State Tax Refund Offset Fee
The state tax refund offset fee is the $15.00 fee the Department of Revenue charges a noncustodial parent whose state tax refund is offset to pay child support arrears. The Department of Revenue automatically deducts this fee before sending the refund to the child support agency. The Department of Revenue sends a notice to the noncustodial parent when it sends the funds to the child support agency.
Stay means to stop or delay the effect of a legal action.
Stored Value Card
See ReliaCard® Visa® Account.
Student Grant Hold
Student grant hold is an enforcement procedure where the child support agency directs the Minnesota Higher Servicing Office (MEHSO) to deny student grant funds to the obligor because the obligor owes past due support.
Support includes basic support, child care support, spousal maintenance when combined with child support; medical support, including expenses for confinement and pregnancy; arrearages; reimbursement; related costs; fees; interest; and penalties.
A court-ordered obligation for the benefit of the obligor’s child(ren), spouse, or former spouse who lives with the child. A support order may include child support, medical support, or child care support. A court order may also include spousal maintenance.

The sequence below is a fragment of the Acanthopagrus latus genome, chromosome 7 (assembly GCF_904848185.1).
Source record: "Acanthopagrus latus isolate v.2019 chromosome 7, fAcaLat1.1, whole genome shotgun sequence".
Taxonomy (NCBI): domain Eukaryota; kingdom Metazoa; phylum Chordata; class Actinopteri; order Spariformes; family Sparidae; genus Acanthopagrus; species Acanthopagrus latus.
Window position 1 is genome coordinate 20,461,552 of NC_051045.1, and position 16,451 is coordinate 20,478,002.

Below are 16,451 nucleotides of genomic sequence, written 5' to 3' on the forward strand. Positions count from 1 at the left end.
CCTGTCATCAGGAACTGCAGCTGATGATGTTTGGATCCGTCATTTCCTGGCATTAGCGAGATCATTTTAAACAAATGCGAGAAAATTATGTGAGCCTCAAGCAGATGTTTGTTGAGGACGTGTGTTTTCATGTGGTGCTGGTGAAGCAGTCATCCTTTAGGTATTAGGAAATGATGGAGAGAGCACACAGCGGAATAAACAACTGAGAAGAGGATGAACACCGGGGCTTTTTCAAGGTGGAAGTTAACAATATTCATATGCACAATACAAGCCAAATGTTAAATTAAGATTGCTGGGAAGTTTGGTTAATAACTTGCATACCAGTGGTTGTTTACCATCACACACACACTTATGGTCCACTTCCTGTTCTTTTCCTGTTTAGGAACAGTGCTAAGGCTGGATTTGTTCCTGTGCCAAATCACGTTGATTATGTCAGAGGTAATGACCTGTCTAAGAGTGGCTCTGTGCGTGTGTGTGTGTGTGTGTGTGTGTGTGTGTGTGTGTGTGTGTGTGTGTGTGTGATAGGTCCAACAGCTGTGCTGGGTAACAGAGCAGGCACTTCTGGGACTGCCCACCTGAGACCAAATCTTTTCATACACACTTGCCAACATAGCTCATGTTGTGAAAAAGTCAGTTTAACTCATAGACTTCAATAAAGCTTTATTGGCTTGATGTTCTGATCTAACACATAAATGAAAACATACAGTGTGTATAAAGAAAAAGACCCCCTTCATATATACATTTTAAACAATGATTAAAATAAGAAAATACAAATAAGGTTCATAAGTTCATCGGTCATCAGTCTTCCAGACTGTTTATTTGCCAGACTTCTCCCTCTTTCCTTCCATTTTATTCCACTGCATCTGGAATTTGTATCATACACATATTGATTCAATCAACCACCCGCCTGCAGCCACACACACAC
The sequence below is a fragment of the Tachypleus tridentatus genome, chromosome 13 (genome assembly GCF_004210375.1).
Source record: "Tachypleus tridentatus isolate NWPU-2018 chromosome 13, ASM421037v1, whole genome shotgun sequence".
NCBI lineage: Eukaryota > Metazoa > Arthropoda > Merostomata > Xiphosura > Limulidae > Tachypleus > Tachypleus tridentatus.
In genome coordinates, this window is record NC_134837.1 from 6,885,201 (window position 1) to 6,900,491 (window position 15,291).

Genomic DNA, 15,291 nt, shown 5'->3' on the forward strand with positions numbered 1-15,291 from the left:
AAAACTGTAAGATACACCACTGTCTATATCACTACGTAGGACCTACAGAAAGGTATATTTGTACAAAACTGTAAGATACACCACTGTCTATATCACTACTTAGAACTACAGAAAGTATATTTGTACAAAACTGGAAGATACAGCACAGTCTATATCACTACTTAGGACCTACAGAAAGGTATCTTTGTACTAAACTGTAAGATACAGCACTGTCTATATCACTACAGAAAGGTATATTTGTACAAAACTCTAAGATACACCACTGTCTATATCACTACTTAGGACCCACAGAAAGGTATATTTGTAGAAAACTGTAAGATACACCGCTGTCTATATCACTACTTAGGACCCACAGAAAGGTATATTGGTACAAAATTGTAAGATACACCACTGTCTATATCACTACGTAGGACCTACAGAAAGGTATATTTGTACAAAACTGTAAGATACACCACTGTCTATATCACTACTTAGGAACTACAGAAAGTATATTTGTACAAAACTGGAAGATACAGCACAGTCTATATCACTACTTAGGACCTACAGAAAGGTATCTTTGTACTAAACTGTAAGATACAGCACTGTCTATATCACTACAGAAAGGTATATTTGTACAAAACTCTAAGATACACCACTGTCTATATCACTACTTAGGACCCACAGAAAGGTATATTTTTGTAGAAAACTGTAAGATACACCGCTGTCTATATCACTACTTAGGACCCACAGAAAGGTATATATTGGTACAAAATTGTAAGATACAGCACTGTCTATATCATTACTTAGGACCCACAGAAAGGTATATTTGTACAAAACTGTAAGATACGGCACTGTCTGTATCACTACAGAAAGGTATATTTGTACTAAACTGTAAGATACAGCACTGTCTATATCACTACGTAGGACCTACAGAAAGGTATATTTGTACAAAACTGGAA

Termination of Parental Rights
Termination of parental rights means that the legal relationship between a child and the child's biological or adoptive parents stops. The parent whose parental rights have been terminated has no ongoing rights, privileges, duties, or obligations to the child. However, if support arrears are owed for the time period before the parental rights were terminated, the parent whose parental rights were terminated may be required to pay the arrears in full.Tribunal: A court or administrative agency that has the authority to establish, enforce, or modify support orders.
Tribal TANF: See Public Assistance.
Type of Payment
The type of payment identifies the enforcement method used to collect support payments. Enforcement methods included income withholding, federal tax intercept, state tax intercept, arrears collections, and others.
Uninsured Medical Expenses
Uninsured medical expenses are reasonable and necessary health-related expenses incurred while the joint child is not covered by a health plan or public coverage.
Unreimbursed Medical Expenses
Unreimbursed medical expenses are reasonable and necessary health-related expenses not covered by the joint child's health plan, such as deductibles, co-payments, orthodontia, prescription eyeglasses, and contacts. Unreimbursed medical expenses do not include the cost of premiums or over-the-counter medications.
Writ of Execution
A Writ of Execution is a document that gives authority to a sheriff to seize the obligor's property in order to collect the amount owed on the judgment. It lists the details of the judgment, such as the amount of the judgment, and the interest that has accrued on the judgment. A Writ of Execution expires 180 days after the court issues it.